Charge-Density-Wave Quantum Materials and Devices
The charge-density-wave (CDW) phase is a macroscopic quantum state consisting of a periodic modulation of the electronic charge density accompanied by a periodic distortion of the atomic lattice. Unconventional forms of superconductivity frequently emerge from a CDW phase hence the fundamental interest. The early work on CDW effects was performed with bulk samples, which have quasi-one-dimensional (1D) crystal structures of strongly bound 1D atomic chains that are weakly bound together by van-der-Waals forces. Many spectacular observations were made — nonlinear transport, oscillating electric current for time independent voltages, effects analogous to the Josephson effect observed in superconductors, giant dielectric response, by-stable conducting states, just to mention a few. Recent years witnessed a rebirth of the CDW field found in layered quasi-two-dimensional (2D) van der Waals materials and, in some cases CDW manifestation at room temperature (RT) and above. The interest to quasi-1D CDW materials has also reemerged due to recent finding of topological nontriviality of many of them. Despite numerous open physics questions, the CDW quantum materials field is rapidly evolving towards applied physics and engineering domains with application potential for amplifiers, detectors, memory, optoelectronic devices, information processing and radiation-hard electronics.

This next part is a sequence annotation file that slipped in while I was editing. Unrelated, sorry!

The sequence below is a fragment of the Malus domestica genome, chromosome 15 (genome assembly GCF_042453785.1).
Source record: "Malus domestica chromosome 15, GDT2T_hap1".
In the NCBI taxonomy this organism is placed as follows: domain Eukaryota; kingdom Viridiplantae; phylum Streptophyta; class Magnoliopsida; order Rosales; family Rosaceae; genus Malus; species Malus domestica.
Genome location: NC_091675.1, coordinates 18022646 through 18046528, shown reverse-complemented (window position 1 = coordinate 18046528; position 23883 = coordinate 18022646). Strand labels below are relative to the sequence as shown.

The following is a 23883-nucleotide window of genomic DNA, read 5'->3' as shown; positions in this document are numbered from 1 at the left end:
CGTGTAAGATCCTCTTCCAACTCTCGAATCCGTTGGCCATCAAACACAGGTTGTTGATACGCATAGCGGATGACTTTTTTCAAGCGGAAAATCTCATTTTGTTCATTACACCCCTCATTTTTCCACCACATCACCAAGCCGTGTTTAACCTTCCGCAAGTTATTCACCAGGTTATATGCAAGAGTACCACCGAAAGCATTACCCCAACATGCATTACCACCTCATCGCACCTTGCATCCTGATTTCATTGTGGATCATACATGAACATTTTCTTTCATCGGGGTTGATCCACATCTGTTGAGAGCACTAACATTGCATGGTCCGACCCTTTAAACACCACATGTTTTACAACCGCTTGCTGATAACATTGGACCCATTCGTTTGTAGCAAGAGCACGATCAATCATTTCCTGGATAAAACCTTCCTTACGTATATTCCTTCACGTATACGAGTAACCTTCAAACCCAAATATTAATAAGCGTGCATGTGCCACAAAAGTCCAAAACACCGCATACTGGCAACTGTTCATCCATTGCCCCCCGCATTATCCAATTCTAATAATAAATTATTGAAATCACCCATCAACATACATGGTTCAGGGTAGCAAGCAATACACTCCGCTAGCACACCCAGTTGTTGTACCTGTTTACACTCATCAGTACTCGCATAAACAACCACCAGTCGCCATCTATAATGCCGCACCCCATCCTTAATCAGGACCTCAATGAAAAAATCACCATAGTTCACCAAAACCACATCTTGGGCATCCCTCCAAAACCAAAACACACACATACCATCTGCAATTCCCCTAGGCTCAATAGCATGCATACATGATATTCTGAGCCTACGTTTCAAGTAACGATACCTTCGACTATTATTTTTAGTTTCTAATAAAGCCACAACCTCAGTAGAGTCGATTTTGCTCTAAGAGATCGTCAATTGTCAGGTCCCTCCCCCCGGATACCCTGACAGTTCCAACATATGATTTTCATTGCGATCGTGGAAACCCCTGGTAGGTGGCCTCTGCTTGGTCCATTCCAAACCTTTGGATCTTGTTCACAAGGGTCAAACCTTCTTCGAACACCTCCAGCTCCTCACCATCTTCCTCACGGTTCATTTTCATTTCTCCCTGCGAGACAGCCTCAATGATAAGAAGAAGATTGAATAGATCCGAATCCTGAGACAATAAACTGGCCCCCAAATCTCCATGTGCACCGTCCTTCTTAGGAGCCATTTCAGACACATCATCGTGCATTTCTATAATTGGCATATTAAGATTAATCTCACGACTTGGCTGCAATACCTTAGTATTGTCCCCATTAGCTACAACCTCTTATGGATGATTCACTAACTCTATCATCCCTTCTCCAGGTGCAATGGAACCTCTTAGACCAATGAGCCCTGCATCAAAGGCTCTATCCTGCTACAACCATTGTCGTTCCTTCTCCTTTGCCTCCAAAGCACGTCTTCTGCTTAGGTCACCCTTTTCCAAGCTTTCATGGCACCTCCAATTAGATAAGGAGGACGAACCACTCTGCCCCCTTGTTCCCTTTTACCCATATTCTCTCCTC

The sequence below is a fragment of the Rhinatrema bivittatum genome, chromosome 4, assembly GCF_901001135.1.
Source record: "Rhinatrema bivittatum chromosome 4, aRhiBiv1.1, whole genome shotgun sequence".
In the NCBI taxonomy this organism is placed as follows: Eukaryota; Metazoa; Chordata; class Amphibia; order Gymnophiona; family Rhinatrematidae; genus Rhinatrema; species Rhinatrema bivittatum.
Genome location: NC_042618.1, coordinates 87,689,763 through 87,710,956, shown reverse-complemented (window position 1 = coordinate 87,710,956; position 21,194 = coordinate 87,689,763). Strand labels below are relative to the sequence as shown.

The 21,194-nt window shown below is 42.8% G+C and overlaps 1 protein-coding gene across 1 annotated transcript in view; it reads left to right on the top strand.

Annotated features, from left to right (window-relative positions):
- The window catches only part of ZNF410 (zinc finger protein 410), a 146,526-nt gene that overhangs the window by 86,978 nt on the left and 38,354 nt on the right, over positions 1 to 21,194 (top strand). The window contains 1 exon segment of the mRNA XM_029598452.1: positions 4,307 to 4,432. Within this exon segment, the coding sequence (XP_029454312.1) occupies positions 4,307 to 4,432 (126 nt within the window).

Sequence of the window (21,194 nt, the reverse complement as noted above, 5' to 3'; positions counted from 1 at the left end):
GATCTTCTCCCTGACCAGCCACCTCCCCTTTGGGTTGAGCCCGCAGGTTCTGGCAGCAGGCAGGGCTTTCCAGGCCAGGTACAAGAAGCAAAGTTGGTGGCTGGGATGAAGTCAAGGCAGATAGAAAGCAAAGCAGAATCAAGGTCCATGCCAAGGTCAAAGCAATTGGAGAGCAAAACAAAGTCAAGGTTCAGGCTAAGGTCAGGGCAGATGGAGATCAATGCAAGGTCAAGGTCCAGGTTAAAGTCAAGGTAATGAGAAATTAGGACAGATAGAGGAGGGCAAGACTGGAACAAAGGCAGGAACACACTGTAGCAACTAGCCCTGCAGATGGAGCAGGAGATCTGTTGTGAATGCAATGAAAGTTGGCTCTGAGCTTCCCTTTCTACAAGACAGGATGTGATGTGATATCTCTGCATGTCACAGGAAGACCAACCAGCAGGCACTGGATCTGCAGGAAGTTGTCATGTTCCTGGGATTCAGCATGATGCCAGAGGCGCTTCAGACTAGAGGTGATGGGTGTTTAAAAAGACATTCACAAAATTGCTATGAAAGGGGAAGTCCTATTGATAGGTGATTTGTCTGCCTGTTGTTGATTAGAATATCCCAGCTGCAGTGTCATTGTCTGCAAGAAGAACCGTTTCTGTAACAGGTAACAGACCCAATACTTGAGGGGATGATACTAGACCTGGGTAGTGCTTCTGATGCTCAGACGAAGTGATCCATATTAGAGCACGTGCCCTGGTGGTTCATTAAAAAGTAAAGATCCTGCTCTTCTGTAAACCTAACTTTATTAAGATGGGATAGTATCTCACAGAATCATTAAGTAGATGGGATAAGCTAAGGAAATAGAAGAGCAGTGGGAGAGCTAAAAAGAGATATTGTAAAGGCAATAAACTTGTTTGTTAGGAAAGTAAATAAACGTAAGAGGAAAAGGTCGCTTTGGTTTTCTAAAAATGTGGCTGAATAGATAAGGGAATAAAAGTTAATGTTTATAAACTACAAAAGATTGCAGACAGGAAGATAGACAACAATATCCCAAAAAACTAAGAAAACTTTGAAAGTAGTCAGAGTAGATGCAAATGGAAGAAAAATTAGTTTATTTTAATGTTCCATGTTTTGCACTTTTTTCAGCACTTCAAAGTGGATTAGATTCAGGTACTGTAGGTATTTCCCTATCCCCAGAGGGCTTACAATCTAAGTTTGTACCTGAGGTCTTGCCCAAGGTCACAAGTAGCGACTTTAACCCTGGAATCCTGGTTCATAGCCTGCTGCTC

Guest Editors: Alexander A. Balandin, George GrÃ¼ner, and Sergei V. Zaitsev-Zotov